The genome of the platyfish, Xiphophorus maculatus, provides insights into evolutionary adaptation and several complex traits

Manfred Schartl*, Ronald B. Walter, Yingjia Shen, Tzintzuni Garcia, Julian Catchen, Angel Amores, Ingo Braasch, Domitille Chalopin, Jean-Nicolas Volff, Klaus-Peter Lesch, Angelo Bisazza, Pat Minx, LaDeana Hillier, Richard K. Wilson, Susan Fuerstenberg, Jeffrey Boore, Steve Searle, John H. Postlethwait, Wesley C. Warren

*Corresponding author for this work

Research output: Contribution to journalArticleAcademicpeer-review

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Several attributes intuitively considered to be typical mammalian features, such as complex behavior, live birth and malignant disease such as cancer, also appeared several times independently in lower vertebrates. The genetic mechanisms underlying the evolution of these elaborate traits are poorly understood. The platyfish, X. maculatus, offers a unique model to better understand the molecular biology of such traits. We report here the sequencing of the platyfish genome. Integrating genome assembly with extensive genetic maps identified an unexpected evolutionary stability of chromosomes in fish, in contrast to in mammals. Genes associated with viviparity show signatures of positive selection, identifying new putative functional domains and rare cases of parallel evolution. We also find that genes implicated in cognition show an unexpectedly high rate of duplicate gene retention after the teleost genome duplication event, suggesting a hypothesis for the evolution of the behavioral complexity in fish, which exceeds that found in amphibians and reptiles.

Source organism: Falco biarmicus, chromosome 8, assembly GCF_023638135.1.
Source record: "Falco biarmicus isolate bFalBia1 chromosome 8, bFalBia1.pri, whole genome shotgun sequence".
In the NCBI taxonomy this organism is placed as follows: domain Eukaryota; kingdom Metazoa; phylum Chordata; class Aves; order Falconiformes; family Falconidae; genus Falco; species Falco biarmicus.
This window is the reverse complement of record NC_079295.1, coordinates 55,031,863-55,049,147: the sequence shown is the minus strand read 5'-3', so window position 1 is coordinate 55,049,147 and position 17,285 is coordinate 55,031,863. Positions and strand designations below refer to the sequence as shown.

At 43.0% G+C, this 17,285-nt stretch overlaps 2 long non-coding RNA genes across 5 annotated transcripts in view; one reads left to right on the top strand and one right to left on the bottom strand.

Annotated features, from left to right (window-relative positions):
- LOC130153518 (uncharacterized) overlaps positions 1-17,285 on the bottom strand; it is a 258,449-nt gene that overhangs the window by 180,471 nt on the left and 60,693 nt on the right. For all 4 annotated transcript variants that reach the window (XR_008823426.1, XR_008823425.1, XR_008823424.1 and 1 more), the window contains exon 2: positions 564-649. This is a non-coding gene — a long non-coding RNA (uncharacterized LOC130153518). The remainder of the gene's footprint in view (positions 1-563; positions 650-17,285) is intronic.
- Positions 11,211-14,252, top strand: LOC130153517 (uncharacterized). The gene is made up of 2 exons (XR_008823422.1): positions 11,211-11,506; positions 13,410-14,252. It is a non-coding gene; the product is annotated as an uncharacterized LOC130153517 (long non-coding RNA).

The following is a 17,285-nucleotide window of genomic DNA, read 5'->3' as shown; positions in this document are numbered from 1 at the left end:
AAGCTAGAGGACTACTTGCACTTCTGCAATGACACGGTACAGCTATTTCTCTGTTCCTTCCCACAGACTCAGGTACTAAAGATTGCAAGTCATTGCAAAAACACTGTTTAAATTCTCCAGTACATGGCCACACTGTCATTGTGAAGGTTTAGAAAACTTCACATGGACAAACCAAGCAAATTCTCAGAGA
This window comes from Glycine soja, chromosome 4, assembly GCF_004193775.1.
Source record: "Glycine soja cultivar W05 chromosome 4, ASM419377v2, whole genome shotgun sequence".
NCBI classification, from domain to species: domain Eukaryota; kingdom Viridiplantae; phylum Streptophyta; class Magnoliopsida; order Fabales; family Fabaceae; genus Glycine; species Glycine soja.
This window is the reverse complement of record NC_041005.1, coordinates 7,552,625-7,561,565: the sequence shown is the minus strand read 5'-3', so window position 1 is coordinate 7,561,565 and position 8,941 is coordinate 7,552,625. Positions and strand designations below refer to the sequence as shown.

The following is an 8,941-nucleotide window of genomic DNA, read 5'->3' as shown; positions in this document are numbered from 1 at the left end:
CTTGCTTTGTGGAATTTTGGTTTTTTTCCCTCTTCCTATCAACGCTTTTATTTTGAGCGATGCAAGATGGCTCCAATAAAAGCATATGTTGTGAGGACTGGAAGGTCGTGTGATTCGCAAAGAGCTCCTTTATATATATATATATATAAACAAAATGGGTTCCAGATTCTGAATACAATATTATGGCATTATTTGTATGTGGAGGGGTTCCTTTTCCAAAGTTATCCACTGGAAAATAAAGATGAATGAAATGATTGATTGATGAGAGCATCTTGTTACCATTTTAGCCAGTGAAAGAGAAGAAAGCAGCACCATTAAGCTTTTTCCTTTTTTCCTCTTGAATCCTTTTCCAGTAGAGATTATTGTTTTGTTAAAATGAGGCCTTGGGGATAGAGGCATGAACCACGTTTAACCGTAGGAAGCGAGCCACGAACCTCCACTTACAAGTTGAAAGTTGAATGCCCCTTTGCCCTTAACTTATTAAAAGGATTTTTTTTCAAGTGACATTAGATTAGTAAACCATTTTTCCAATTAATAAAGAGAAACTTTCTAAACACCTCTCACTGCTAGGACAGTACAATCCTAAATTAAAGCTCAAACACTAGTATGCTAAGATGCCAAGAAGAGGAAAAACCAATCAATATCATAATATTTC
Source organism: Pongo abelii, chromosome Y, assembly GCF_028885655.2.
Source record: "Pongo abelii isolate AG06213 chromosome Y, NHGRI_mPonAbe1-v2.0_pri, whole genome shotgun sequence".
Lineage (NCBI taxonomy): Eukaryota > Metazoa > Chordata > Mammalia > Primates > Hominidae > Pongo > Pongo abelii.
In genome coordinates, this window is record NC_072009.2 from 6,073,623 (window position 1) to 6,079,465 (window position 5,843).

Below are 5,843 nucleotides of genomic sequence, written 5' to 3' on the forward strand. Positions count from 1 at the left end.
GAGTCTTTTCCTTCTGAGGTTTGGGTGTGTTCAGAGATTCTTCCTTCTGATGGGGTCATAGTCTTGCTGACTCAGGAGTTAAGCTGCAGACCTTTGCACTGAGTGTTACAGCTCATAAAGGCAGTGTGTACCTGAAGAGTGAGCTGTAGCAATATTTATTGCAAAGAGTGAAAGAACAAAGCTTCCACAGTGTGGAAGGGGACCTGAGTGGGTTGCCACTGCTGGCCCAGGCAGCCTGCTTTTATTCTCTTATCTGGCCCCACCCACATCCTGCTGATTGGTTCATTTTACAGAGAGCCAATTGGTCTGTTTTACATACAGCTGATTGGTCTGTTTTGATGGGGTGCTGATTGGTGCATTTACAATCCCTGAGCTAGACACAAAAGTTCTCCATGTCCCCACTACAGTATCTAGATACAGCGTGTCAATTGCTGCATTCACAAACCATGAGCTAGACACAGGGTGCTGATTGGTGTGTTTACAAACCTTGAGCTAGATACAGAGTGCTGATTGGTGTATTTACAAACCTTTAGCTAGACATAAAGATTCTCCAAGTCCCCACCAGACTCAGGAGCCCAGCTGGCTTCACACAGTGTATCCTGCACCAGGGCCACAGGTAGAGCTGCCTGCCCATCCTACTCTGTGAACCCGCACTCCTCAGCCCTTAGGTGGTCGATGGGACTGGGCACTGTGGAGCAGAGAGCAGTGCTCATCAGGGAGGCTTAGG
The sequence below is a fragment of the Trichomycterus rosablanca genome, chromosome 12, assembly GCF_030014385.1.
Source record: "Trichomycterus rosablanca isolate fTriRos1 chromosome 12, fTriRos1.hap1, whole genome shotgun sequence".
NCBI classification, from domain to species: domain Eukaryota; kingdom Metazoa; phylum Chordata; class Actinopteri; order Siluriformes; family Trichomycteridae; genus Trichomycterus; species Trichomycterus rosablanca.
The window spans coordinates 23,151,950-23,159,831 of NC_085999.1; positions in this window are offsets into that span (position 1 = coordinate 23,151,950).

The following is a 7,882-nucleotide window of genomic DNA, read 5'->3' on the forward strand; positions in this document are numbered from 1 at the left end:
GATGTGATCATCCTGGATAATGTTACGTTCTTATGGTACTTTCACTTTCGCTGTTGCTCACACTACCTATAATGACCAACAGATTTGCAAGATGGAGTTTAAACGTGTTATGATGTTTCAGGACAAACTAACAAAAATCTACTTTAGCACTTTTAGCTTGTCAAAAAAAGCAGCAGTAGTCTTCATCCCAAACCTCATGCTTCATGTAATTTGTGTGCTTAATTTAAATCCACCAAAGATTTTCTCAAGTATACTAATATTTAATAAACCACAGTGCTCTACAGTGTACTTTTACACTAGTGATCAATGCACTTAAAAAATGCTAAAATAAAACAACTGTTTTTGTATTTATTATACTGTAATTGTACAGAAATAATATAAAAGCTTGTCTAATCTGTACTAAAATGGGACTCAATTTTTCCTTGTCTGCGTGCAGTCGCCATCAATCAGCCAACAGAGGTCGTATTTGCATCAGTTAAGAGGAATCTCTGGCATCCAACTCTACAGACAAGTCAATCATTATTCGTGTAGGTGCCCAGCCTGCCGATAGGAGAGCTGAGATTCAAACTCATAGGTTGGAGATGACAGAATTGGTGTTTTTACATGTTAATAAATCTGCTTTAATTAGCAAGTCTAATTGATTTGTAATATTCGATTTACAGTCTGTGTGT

Original languageEnglish
Pages (from-to)567-572
JournalNature Genetics
Issue number5
Publication statusPublished - May 2013

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